Will the B-52 Stratofortress fly forever? It certainly seems realistic that the time-tested Vietnam-era bomber could serve for as long as one hundred years, given the scope and reach of longstanding upgrades to the platform.
The aircraft, once known for massive carpet bombing in high-value enemy target areas, is now a cyber-resilient, electronic-warfare-armed, hypersonic-missile firing, digitally-networked bomber equipped with a new generation of air-dropped bombs and precision-guidance cruise missiles. This transformation is so significant that the classic B-52 bomber may ultimately fly for a century.
The multifaceted upgrade program is based upon the fundamental premise that the decades-old airframes themselves are sturdy, strong and extremely viable moving into the future. Some reinforcement and maintenance are crucial for the structures, but Air Force weapons developers say they have withstood the test of time.
Apart from the airframes, today’s B-52 bomber is an altogether different aircraft than it was at its inception, given the massive and comprehensive scope of the upgrades. The B-52 is equipped with an entirely modern, cutting-edge and forward-looking series of new technologies intended to catapult the plane into the modern threat environment. The upgrades have spanned decades and encompassed such a wide sphere of systems and technologies there are almost too many to cite.
Years ago, the Air Force embarked upon sweeping upgrades to the aircraft’s communication system intended, among other things, to enable more real-time, in-flight intelligence gathering. The system, called Combat Network Communications Technology (CONECT), brings a digital backbone to the B-52 bomber’s ability to bring crucial mission details such as new target information, terrain data, enemy activity or intelligence. An Air Force press statement dated July 14, 2016, when CONECT was first being installed, quotes Alan Williams, deputy program element monitor at Air Force Global Strike Command, as saying “CONECT maintains a common operating picture between crew stations on the plane, so it is like installing a local area network line in your home. All the screens in the plane are wired to pick up the same channel.” With CONECT, pilot crews do not need to solely rely upon pre-programmed targeting and mission information, but can rather receive crucial real-time updates en route to targets and adjust to changing threat circumstances.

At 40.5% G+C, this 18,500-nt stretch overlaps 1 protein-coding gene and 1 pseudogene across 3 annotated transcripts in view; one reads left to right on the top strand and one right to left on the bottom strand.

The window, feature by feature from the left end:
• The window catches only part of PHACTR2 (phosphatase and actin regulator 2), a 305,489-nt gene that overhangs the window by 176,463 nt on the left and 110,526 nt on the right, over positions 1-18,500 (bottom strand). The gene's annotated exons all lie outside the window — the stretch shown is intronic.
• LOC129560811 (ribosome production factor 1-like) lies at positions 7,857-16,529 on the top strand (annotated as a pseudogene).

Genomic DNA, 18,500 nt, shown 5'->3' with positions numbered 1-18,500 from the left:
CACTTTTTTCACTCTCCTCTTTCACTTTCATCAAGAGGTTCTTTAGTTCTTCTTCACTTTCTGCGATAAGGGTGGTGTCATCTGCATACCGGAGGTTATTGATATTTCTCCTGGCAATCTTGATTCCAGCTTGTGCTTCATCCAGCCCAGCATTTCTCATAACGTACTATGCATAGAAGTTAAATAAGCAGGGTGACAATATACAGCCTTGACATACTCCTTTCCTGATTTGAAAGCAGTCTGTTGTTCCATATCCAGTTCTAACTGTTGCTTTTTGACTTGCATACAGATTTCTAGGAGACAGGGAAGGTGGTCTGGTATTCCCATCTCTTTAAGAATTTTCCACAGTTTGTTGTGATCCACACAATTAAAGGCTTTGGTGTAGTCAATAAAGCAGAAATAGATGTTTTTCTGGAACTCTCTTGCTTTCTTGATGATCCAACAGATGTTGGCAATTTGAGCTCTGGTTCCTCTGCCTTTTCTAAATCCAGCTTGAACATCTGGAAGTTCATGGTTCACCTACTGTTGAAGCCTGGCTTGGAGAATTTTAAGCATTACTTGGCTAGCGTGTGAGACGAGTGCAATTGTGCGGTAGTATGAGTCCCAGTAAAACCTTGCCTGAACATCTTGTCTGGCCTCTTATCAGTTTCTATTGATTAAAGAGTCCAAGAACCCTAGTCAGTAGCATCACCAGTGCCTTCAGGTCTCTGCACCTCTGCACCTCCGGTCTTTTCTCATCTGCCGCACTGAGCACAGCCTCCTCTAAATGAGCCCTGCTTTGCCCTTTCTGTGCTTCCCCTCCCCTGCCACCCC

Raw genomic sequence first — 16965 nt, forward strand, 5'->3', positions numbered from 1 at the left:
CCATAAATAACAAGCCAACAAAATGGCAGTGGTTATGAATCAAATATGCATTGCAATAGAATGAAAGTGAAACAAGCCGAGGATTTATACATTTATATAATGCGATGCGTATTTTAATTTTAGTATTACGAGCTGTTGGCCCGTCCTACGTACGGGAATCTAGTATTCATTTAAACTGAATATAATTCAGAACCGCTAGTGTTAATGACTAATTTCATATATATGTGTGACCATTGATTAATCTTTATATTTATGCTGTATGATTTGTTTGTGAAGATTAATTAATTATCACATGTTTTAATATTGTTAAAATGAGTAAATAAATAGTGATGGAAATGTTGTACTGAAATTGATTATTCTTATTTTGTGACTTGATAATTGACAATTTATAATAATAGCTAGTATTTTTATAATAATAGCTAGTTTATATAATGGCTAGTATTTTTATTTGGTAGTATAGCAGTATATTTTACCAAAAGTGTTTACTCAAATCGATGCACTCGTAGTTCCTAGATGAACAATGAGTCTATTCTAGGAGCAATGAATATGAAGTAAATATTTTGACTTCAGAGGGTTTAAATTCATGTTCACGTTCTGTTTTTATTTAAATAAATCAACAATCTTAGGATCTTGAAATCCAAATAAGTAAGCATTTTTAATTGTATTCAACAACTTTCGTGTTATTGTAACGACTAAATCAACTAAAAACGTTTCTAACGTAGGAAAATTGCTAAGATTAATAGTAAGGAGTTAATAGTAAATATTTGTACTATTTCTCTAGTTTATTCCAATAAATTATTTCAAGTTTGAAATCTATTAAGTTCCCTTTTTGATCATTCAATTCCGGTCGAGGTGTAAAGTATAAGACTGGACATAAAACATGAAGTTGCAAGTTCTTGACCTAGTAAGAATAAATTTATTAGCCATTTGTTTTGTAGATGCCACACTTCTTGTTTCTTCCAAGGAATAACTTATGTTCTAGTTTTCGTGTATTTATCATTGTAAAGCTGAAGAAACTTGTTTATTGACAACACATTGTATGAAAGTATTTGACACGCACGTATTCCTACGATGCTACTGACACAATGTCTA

Of course, the B-52 bomber is also being re-engined—a significant performance enhancement to the aircraft. The most substantial or impactful upgrade, however, may be the multiyear transition to a new internal weapons bay for the B-52 bomber, an adjustment that greatly expands the weapons-carrying capacity of the platform. The new internal weapons bay upgrade effort, which has unfolded over a period of many years in increments, adds an ability to fire laser-guided Joint Direct Attack Munition, the Joint Air-to-Surface Standoff Missile (JASSM) and the JASSM extended-range missile. The weapons expansion also includes an ability to fire the miniature Air-launched decoy and its jammer variant.
In a paradigm-changing fashion, the B-52 bomber is also preparing to fire hypersonic weapons too. This development will enable the bomber to conduct high-speed, high-altitude attacks at five times the speed of sound. As part of the preparation to arm the bombers with hypersonic weapons, the Air Force conducted a simulated shot of an AGM-183 Air-Launched Rapid Response Weapon at a range of six hundred nautical miles.
Kris Osborn is the defense editor for the National Interest. Osborn previously served at the Pentagon as a Highly Qualified Expert with the Office of the Assistant Secretary of the Army—Acquisition, Logistics & Technology. Osborn has also worked as an anchor and on-air military specialist at national TV networks. He has appeared as a guest military expert on Fox News, MSNBC, The Military Channel, and The History Channel. He also has a Master’s Degree in Comparative Literature from Columbia University.